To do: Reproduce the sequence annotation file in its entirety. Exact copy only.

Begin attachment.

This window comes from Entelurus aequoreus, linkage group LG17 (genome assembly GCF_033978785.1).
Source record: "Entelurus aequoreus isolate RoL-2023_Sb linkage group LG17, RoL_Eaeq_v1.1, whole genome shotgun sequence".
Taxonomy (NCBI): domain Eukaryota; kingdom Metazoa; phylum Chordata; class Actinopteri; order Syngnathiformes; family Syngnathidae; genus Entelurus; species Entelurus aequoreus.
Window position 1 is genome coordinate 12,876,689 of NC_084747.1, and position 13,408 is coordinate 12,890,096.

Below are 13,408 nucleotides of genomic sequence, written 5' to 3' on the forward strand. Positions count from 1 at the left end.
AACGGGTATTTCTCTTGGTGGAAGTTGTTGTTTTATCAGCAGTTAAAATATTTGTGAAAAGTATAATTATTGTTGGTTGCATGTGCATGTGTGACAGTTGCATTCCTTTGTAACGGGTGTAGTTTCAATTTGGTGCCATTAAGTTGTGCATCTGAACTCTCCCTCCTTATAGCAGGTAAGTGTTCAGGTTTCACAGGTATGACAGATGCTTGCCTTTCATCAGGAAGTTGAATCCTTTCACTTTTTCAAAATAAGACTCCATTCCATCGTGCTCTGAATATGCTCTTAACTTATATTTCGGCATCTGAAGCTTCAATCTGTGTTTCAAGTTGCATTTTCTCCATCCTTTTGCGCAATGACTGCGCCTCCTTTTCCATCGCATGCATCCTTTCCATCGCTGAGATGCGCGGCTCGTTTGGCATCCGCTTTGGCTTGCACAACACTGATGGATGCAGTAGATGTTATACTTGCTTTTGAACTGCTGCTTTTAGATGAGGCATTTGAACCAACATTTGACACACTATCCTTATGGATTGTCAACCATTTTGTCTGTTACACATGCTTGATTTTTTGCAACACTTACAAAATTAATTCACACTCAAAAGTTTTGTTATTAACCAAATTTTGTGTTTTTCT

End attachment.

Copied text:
This window comes from Entelurus aequoreus, linkage group LG17 (genome assembly GCF_033978785.1).
Source record: "Entelurus aequoreus isolate RoL-2023_Sb linkage group LG17, RoL_Eaeq_v1.1, whole genome shotgun sequence".
Taxonomy (NCBI): domain Eukaryota; kingdom Metazoa; phylum Chordata; class Actinopteri; order Syngnathiformes; family Syngnathidae; genus Entelurus; species Entelurus aequoreus.
Window position 1 is genome coordinate 12,876,689 of NC_084747.1, and position 13,408 is coordinate 12,890,096.

Below are 13,408 nucleotides of genomic sequence, written 5' to 3' on the forward strand. Positions count from 1 at the left end.
AACGGGTATTTCTCTTGGTGGAAGTTGTTGTTTTATCAGCAGTTAAAATATTTGTGAAAAGTATAATTATTGTTGGTTGCATGTGCATGTGTGACAGTTGCATTCCTTTGTAACGGGTGTAGTTTCAATTTGGTGCCATTAAGTTGTGCATCTGAACTCTCCCTCCTTATAGCAGGTAAGTGTTCAGGTTTCACAGGTATGACAGATGCTTGCCTTTCATCAGGAAGTTGAATCCTTTCACTTTTTCAAAATAAGACTCCATTCCATCGTGCTCTGAATATGCTCTTAACTTATATTTCGGCATCTGAAGCTTCAATCTGTGTTTCAAGTTGCATTTTCTCCATCCTTTTGCGCAATGACTGCGCCTCCTTTTCCATCGCATGCATCCTTTCCATCGCTGAGATGCGCGGCTCGTTTGGCATCCGCTTTGGCTTGCACAACACTGATGGATGCAGTAGATGTTATACTTGCTTTTGAACTGCTGCTTTTAGATGAGGCATTTGAACCAACATTTGACACACTATCCTTATGGATTGTCAACCATTTTGTCTGTTACACATGCTTGATTTTTTGCAACACTTACAAAATTAATTCACACTCAAAAGTTTTGTTATTAACCAAATTTTGTGTTTTTCT